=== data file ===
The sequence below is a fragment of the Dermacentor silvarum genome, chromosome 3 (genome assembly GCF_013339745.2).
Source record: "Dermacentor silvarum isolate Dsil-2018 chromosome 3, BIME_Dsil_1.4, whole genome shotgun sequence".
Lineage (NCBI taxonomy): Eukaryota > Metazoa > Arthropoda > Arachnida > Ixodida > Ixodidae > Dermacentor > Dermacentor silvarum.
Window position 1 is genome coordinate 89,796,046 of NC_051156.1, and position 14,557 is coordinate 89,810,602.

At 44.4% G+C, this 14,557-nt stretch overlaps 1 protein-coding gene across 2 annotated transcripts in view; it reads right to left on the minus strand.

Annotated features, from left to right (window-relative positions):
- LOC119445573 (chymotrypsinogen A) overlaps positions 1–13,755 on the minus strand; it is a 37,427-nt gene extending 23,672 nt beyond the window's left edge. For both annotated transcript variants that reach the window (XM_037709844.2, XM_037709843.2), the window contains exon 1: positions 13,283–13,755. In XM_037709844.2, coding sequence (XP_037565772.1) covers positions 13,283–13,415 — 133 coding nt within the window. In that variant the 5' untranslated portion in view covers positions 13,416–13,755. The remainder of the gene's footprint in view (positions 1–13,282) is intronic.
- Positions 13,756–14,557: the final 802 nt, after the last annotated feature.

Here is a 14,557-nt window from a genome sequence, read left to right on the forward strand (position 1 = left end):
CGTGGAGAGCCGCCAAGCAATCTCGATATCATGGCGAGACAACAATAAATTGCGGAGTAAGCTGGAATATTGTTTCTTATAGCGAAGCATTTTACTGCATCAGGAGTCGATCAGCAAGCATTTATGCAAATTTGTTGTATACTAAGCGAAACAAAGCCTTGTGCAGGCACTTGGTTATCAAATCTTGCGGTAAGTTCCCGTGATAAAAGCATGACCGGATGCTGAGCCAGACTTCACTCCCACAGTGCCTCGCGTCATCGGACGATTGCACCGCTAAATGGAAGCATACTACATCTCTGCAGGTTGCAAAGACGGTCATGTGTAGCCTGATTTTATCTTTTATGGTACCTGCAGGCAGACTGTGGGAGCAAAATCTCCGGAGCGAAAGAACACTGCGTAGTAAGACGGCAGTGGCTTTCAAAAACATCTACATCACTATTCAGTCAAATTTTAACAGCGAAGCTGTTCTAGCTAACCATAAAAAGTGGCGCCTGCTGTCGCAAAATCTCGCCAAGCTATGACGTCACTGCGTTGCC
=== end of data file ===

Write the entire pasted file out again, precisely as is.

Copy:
The sequence below is a fragment of the Dermacentor silvarum genome, chromosome 3 (genome assembly GCF_013339745.2).
Source record: "Dermacentor silvarum isolate Dsil-2018 chromosome 3, BIME_Dsil_1.4, whole genome shotgun sequence".
Lineage (NCBI taxonomy): Eukaryota > Metazoa > Arthropoda > Arachnida > Ixodida > Ixodidae > Dermacentor > Dermacentor silvarum.
Window position 1 is genome coordinate 89,796,046 of NC_051156.1, and position 14,557 is coordinate 89,810,602.

At 44.4% G+C, this 14,557-nt stretch overlaps 1 protein-coding gene across 2 annotated transcripts in view; it reads right to left on the minus strand.

Annotated features, from left to right (window-relative positions):
- LOC119445573 (chymotrypsinogen A) overlaps positions 1–13,755 on the minus strand; it is a 37,427-nt gene extending 23,672 nt beyond the window's left edge. For both annotated transcript variants that reach the window (XM_037709844.2, XM_037709843.2), the window contains exon 1: positions 13,283–13,755. In XM_037709844.2, coding sequence (XP_037565772.1) covers positions 13,283–13,415 — 133 coding nt within the window. In that variant the 5' untranslated portion in view covers positions 13,416–13,755. The remainder of the gene's footprint in view (positions 1–13,282) is intronic.
- Positions 13,756–14,557: the final 802 nt, after the last annotated feature.

Here is a 14,557-nt window from a genome sequence, read left to right on the forward strand (position 1 = left end):
CGTGGAGAGCCGCCAAGCAATCTCGATATCATGGCGAGACAACAATAAATTGCGGAGTAAGCTGGAATATTGTTTCTTATAGCGAAGCATTTTACTGCATCAGGAGTCGATCAGCAAGCATTTATGCAAATTTGTTGTATACTAAGCGAAACAAAGCCTTGTGCAGGCACTTGGTTATCAAATCTTGCGGTAAGTTCCCGTGATAAAAGCATGACCGGATGCTGAGCCAGACTTCACTCCCACAGTGCCTCGCGTCATCGGACGATTGCACCGCTAAATGGAAGCATACTACATCTCTGCAGGTTGCAAAGACGGTCATGTGTAGCCTGATTTTATCTTTTATGGTACCTGCAGGCAGACTGTGGGAGCAAAATCTCCGGAGCGAAAGAACACTGCGTAGTAAGACGGCAGTGGCTTTCAAAAACATCTACATCACTATTCAGTCAAATTTTAACAGCGAAGCTGTTCTAGCTAACCATAAAAAGTGGCGCCTGCTGTCGCAAAATCTCGCCAAGCTATGACGTCACTGCGTTGCC